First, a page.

Unlike the previous installment (The Fifth Assassin, 2013), this one doesn’t provide much in the way of exposition but...


This third outing for the storied Culper Ring, sworn to protect the U.S. presidency, shows them doing what they do most: sniffing out conspiracies, falling for deceptions, and perpetuating that grandest of all American political institutions, the clueless double take.

Orson Wallace is still president, Beecher White still toils in the National Archives, his mentor Aristotle “Tot” Westman still languishes in the hospital after getting shot in the head. But things have changed for Nico Hadrian, who failed in his attempt 10 years ago to assassinate the president and instead killed the first lady, who continues to talk to him after all these years. Nico recently escaped his padded cell at St. Elizabeth’s mental institution, just in time to be on the loose when current first lady Shona Wallace turns up a severed human arm in a White House garden. After its opposite number turns up in quite a different location, the two arms are identified as those of Kingston Young, who killed himself two weeks ago. Or is Young really alive and masquerading as the late Tanner Pope’s loose-cannon grandson, Ezra, a member of the Knights of the Golden Circle, a guild of assassins who trace their membership back to John Wilkes Booth? Meltzer attacks the web of conspiracies with an unbridled barrage of flashbacks, switching from past-tense to present-tense verbs, from first-person to third-person narratives, until you’re as ready as poor Col. Doggett, whom Nico slowly tortures, to cry uncle and confess to all the terrible things you’ve done, just like everyone else in the Culper Ring, the Knights of the Golden Circle, and the Plankholders, for whom Doggett recruited Nico so long ago.

Unlike the previous installment (The Fifth Assassin, 2013), this one doesn’t provide much in the way of exposition but instead throws you unceremoniously into the deep end. Fans will survive, but unwary newcomers had better watch their backs.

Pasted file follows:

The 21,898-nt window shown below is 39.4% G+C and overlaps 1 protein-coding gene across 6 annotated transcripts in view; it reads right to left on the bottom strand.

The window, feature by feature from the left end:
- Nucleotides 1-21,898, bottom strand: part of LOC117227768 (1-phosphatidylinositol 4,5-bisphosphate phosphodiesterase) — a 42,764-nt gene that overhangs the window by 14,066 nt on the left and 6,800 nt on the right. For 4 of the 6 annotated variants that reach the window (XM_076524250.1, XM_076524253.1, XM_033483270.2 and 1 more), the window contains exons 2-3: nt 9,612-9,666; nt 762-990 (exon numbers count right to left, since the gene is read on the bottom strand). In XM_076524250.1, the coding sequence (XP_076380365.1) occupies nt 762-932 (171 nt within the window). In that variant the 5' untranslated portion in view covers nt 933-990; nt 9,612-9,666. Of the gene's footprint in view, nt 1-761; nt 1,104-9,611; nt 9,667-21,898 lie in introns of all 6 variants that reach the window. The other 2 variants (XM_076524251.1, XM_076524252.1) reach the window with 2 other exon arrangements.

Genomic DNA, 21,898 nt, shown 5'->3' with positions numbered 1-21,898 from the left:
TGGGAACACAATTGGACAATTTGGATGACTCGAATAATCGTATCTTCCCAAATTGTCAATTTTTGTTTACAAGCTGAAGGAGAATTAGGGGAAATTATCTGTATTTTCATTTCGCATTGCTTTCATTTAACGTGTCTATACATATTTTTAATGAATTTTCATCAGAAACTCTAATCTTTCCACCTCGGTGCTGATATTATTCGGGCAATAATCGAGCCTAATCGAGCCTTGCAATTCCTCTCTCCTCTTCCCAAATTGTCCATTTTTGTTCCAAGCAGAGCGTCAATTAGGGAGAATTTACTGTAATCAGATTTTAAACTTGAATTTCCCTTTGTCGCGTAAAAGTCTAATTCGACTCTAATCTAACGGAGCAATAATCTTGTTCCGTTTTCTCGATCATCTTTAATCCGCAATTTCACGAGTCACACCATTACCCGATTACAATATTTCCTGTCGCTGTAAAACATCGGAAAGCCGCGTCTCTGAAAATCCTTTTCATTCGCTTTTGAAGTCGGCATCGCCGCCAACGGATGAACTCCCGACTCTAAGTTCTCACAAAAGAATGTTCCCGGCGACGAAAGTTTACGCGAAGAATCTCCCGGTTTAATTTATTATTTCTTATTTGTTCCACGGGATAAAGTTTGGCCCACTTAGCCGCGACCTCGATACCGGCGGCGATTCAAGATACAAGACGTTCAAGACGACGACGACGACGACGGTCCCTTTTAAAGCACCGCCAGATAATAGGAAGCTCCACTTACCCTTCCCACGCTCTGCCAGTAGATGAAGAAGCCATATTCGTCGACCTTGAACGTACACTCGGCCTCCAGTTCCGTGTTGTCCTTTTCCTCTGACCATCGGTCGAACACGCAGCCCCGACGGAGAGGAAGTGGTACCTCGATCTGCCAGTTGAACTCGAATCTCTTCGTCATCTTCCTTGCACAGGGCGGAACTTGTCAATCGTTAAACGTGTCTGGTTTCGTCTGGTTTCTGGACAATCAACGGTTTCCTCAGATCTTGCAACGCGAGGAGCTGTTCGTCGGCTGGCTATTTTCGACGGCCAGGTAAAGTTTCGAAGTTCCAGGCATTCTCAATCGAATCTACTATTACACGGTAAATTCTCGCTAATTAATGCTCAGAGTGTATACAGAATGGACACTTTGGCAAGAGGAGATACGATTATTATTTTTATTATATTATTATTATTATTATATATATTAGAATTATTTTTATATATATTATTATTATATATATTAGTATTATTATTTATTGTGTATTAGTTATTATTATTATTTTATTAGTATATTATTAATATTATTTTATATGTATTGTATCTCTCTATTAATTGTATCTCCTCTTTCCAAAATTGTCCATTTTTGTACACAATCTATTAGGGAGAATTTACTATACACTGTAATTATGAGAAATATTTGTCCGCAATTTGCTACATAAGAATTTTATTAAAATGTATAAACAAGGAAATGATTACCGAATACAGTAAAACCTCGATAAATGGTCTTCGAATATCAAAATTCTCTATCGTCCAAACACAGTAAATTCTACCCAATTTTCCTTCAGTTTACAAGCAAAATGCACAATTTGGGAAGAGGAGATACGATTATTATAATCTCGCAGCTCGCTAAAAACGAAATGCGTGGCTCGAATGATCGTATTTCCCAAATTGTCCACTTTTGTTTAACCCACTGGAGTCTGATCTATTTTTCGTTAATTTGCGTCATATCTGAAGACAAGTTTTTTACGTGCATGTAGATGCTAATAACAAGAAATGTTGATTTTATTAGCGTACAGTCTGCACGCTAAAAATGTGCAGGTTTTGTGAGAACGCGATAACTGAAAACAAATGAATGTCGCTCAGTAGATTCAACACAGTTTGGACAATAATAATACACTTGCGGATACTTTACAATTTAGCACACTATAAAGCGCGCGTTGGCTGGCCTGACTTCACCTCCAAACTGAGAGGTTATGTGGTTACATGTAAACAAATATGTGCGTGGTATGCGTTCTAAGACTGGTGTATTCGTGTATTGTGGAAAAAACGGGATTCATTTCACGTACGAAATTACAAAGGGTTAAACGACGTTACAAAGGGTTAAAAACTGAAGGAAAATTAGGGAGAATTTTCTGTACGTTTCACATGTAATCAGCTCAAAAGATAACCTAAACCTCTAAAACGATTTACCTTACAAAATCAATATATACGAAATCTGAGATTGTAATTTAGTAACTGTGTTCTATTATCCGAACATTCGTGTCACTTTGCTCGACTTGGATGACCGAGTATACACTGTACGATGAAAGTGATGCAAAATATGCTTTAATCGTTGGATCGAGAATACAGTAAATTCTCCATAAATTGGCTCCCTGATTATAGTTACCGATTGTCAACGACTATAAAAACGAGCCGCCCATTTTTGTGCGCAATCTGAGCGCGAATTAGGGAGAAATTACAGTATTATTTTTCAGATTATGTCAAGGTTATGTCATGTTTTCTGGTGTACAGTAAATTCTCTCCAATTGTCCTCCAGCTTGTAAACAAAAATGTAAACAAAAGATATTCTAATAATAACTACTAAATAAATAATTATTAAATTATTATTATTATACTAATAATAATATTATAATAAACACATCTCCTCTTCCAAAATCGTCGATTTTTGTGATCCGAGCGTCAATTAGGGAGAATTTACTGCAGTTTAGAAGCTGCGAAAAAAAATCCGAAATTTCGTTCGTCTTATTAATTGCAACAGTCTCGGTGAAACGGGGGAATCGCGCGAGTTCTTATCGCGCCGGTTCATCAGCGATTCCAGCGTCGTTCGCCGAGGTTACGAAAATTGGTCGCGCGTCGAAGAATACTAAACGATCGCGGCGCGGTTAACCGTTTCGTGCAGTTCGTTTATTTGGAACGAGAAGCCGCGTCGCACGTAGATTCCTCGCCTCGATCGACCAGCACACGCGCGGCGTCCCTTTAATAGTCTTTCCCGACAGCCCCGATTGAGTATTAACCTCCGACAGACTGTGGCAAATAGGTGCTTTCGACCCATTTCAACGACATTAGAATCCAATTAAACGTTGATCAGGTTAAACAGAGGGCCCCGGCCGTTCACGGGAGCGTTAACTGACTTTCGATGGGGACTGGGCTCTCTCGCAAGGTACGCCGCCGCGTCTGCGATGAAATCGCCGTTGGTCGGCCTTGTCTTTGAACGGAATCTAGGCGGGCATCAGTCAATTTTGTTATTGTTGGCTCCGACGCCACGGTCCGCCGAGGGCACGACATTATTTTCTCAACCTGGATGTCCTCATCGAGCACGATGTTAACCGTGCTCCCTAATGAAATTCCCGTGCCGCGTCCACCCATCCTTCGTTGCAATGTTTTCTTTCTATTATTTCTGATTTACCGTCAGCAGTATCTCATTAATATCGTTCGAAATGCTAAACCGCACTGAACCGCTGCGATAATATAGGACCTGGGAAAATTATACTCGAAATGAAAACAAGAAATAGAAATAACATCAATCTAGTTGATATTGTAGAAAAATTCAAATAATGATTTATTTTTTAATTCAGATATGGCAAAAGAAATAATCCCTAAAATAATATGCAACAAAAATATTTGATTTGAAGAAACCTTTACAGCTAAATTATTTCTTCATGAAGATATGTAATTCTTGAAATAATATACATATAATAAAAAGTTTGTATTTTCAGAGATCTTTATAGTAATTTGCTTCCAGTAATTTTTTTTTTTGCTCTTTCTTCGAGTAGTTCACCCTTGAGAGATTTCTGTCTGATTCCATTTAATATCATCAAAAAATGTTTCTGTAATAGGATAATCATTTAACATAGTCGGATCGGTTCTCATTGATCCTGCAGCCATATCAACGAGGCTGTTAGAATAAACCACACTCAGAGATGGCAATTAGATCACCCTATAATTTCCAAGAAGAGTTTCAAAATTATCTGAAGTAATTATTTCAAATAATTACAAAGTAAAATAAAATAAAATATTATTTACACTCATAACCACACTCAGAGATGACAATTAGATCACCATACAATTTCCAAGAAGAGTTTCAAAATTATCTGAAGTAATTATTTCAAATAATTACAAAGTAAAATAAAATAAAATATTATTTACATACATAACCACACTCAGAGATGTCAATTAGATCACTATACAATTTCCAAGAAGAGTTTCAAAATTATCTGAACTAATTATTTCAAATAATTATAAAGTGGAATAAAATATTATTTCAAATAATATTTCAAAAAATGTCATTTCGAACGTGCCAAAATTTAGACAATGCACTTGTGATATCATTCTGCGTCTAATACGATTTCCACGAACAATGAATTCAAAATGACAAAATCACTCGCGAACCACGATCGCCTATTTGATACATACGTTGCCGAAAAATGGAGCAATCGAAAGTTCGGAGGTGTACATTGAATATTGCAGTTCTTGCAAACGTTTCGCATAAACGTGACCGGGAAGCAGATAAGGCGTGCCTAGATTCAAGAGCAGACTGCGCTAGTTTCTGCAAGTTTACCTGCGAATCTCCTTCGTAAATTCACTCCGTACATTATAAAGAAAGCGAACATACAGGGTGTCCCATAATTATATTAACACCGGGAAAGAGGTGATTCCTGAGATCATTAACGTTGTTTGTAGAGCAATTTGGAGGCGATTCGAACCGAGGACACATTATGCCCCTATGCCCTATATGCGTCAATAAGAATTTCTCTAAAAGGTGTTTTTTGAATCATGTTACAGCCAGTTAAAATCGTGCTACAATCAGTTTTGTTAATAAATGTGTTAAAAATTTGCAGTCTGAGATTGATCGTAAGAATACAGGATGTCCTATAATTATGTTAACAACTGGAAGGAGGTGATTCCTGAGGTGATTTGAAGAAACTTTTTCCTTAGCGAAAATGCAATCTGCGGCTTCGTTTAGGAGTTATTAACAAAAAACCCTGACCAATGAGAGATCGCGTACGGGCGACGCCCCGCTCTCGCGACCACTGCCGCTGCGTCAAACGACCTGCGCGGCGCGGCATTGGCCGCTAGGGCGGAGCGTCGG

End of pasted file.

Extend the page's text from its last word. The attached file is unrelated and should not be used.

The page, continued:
Pub Date: June 16, 2015

ISBN: 978-0-446-55393-3

Page Count: 416

Publisher: Grand Central Publishing

Review Posted Online: March 31, 2015

Kirkus Reviews Issue: April 15, 2015

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Assembly-line legal thriller: flat characters, lame scene-setting, and short but somehow interminable action: a lifeless...


Two defrocked Secret Service Agents investigate the assassination of one presidential candidate and the kidnapping of another.

Baldacci (The Christmas Train, 2002, etc.) sets out with two plot strands. The first begins when something distracts Secret Service Agent Sean King and during that “split second,” presidential candidate Clyde Ritter is shot dead. King takes out the killer, but that’s not enough to save his reputation with the Secret Service. He retires and goes on to do often tedious but nonetheless always lucrative work (much like a legal thriller such as this) at a law practice. Plot two begins eight years later when another Secret Service Agent, Michelle Maxwell, lets presidential candidate John Bruno out of her sight for a few minutes at a wake for one of his close associates. He goes missing. Now Maxwell, too, gets in dutch with the SS. Though separated by time, the cases are similar and leave several questions unanswered. What distracted King at the rally? Bruno had claimed his friend’s widow called him to the funeral home. The widow (one of the few characters here to have any life) says she never called Bruno. Who set him up? Who did a chambermaid at Ritter’s hotel blackmail? And who is the man in the Buick shadowing King’s and Maxwell’s every move? King is a handsome, rich divorce, Maxwell an attractive marathon runner. Will they join forces and find each other kind of, well, appealing? But of course. The two former agents traverse the countryside, spinning endless hypotheses before the onset, at last, of a jerrybuilt conclusion that begs credibility and offers few surprises.